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This question doesn't specifically pertain to R, but I chose to use R to illustrate it.

Consider the code for producing confidence bands round a (normal) qq-line:

library(car)
library(MASS)
b0<-lm(deaths~.,data=road)
qqPlot(b0$resid,pch=16,line="robust")

I'm looking for an explanation of (or alternative a link to a paper/online document explaining) how these confidence bands are constructed (I have seen a reference to Fox 2002 in the help files of R but sadly I don't have this book handy).

My question will be made more precise with an example. Here's how R computes these particular CI's (I've shortened/simplified the code used in car::qqPlot)

x<-b0$resid
good<-!is.na(x)
ord<-order(x[good])
ord.x<-x[good][ord]
n<-length(ord.x)
P<-ppoints(n)
z<-qnorm(P)
plot(z,ord.x,type="n")
coef<-coef(rlm(ord.x~z))
a<-coef[1]
b<-coef[2]
abline(a,b,col="red",lwd=2)
conf<-0.95
zz<-qnorm(1-(1-conf)/2)
SE<-(b/dnorm(z))*sqrt(P*(1-P)/n)     #[WHY?]
fit.value<-a+b*z
upper<-fit.value+zz*SE
lower<-fit.value-zz*SE
lines(z,upper,lty=2,lwd=2,col="red")
lines(z,lower,lty=2,lwd=2,col="red")

The question is: what is the justification for the formula used to compute these SE (e.g. the line SE<-(b/dnorm(z))*sqrt(P*(1-P)/n)).

FWIW this formula is very different from the formula of the usual confidence bands used in linear regression

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    $\begingroup$ I expect it's to do with the distribution of order statistics $$f_{X_{(k)}}(x) =\frac{n!}{(k-1)!(n-k)!}[F_X(x)]^{k-1}[1-F_X(x)]^{n-k} f_X(x)$$ and more particularly the asymptotic result: $$X_{(\lceil np \rceil)} \sim AN\left(F^{-1}(p),\frac{p(1-p)}{n[f(F^{-1}(p))]^2}\right)$$ $\endgroup$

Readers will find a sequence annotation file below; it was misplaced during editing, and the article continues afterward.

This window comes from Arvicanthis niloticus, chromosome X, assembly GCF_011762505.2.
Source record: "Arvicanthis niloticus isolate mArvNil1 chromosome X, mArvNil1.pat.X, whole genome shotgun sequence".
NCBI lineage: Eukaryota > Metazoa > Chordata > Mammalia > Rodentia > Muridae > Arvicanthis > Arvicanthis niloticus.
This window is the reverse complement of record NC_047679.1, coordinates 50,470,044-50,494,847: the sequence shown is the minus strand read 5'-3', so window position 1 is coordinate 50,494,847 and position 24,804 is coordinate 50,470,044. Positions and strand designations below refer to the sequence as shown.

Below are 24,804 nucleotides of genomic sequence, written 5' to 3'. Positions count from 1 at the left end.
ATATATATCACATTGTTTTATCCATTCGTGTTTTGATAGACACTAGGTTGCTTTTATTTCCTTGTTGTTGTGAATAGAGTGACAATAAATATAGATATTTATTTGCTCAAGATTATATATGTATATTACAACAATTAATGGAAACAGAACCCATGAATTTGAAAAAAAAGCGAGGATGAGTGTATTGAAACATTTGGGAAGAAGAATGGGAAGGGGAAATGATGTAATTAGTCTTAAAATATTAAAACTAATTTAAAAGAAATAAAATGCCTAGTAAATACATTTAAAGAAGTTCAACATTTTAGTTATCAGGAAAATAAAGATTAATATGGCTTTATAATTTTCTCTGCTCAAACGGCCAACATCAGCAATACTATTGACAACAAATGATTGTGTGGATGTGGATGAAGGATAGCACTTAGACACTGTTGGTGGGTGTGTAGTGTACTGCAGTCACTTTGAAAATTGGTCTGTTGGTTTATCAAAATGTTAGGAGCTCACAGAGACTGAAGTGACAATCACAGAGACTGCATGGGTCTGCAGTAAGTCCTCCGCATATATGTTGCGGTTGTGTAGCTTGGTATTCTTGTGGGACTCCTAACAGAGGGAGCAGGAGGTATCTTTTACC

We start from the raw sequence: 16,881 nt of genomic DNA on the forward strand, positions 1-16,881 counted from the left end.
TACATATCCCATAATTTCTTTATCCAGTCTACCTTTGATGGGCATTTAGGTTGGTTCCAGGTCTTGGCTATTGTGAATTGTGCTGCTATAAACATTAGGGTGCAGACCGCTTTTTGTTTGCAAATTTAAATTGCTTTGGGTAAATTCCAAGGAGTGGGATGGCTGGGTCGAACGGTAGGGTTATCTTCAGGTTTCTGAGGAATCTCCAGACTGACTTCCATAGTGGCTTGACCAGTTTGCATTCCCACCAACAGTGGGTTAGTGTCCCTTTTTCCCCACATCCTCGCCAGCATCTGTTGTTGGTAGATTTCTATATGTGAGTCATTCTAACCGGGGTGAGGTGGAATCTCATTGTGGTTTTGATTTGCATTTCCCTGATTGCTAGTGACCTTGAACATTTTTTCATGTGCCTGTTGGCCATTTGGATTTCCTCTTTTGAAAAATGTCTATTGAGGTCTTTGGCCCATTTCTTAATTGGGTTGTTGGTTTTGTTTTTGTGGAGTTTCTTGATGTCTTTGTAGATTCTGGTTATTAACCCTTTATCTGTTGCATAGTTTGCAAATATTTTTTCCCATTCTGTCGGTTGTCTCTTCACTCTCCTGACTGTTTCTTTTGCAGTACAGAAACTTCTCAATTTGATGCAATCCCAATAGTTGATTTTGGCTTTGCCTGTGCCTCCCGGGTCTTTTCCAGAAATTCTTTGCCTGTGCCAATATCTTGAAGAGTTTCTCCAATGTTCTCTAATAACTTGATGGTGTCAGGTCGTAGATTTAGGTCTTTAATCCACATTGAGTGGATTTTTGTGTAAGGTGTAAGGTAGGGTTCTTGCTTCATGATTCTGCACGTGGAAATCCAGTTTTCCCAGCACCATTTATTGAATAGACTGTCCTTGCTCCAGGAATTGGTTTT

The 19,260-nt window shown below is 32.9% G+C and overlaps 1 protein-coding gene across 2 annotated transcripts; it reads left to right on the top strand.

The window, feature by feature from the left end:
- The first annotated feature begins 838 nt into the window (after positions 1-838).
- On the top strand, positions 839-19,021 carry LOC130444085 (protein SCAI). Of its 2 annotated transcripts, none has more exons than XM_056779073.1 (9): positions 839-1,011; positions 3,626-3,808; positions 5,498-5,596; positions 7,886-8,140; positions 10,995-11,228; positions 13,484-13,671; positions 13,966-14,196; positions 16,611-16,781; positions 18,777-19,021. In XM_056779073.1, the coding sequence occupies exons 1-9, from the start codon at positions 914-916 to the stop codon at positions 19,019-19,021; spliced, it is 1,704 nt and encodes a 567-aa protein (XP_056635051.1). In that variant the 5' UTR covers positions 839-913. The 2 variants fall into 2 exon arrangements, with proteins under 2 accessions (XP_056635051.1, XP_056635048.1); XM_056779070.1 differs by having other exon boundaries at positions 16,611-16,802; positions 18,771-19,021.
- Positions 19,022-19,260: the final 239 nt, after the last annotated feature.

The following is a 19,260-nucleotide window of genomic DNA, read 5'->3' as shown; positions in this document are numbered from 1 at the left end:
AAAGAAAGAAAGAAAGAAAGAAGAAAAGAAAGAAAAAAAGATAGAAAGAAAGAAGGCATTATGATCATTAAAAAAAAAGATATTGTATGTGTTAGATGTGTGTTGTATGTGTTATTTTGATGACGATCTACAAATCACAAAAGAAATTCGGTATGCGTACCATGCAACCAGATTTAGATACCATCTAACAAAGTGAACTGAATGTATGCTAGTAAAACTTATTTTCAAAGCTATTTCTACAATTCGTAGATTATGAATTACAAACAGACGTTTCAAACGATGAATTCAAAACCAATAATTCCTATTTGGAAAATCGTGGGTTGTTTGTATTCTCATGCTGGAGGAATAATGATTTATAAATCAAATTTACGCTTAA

– Glen_b
    Commented Aug 10, 2014 at 5:37
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    $\begingroup$ @Glen_b is right. John Fox writes on pages 35-36: "The standard error of the order statistic $X_{(i)}$ is $$\mathrm{SE}(X_{(i)})=\frac{\hat{\sigma}}{p(z_i)}\sqrt{\frac{P_i(1-P_i)}{n}}$$ where $p(z)$ is the probability density function corresponding to the CDF $P(z)$. The values along the fitted line are given by $\widehat{X}_{(i)}=\hat{\mu}+\hat{\sigma}z_{i}$. An approximate 95% confidence "envelope" around the fitted line is, therefore, $\widehat{X}_{(i)}\pm 2\times \mathrm{SE}(X_{(i)})$." $\endgroup$ Commented Aug 10, 2014 at 8:26
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    $\begingroup$ I think the only thing that remains to see is that $f(F^{-1}(p))$ is estimated by $(p(z_i)/\hat{\sigma})$ in the equation COOLSerdash gave. $\endgroup$
    – Glen_b
    Commented Aug 10, 2014 at 15:38

1 Answer 1

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It has to do with the distribution of order statistics $$f_{X_{(k)}}(x) =\frac{n!}{(k-1)!(n-k)!}[F_X(x)]^{k-1}[1-F_X(x)]^{n-k} f_X(x)$$ and more particularly the asymptotic result: $$X_{(\lceil np \rceil)} \sim AN\left(F^{-1}(p),\frac{p(1-p)}{n[f(F^{-1}(p))]^2}\right)$$

As COOLSerdash mentions in comments, John Fox [1] writes on pages 35-36:

The standard error of the order statistic $X_{(i)}$ is $$\mathrm{SE}(X_{(i)})=\frac{\hat{\sigma}}{p(z_i)}\sqrt{\frac{P_i(1-P_i)}{n}}$$ where $p(z)$ is the probability density function corresponding to the CDF $P(z)$. The values along the fitted line are given by $\widehat{X}_{(i)}=\hat{\mu}+\hat{\sigma}z_{i}$. An approximate 95% confidence "envelope" around the fitted line is, therefore, $\widehat{X}_{(i)}\pm 2\times \mathrm{SE}(X_{(i)})$.

Then we just need to recognize that $f(F^{-1}(p))$ is estimated by $(p(z_i)/\hat{\sigma})$.

[1] Fox, J. (2008),
Applied Regression Analysis and Generalized Linear Models, 2nd Ed.,
Sage Publications, Inc

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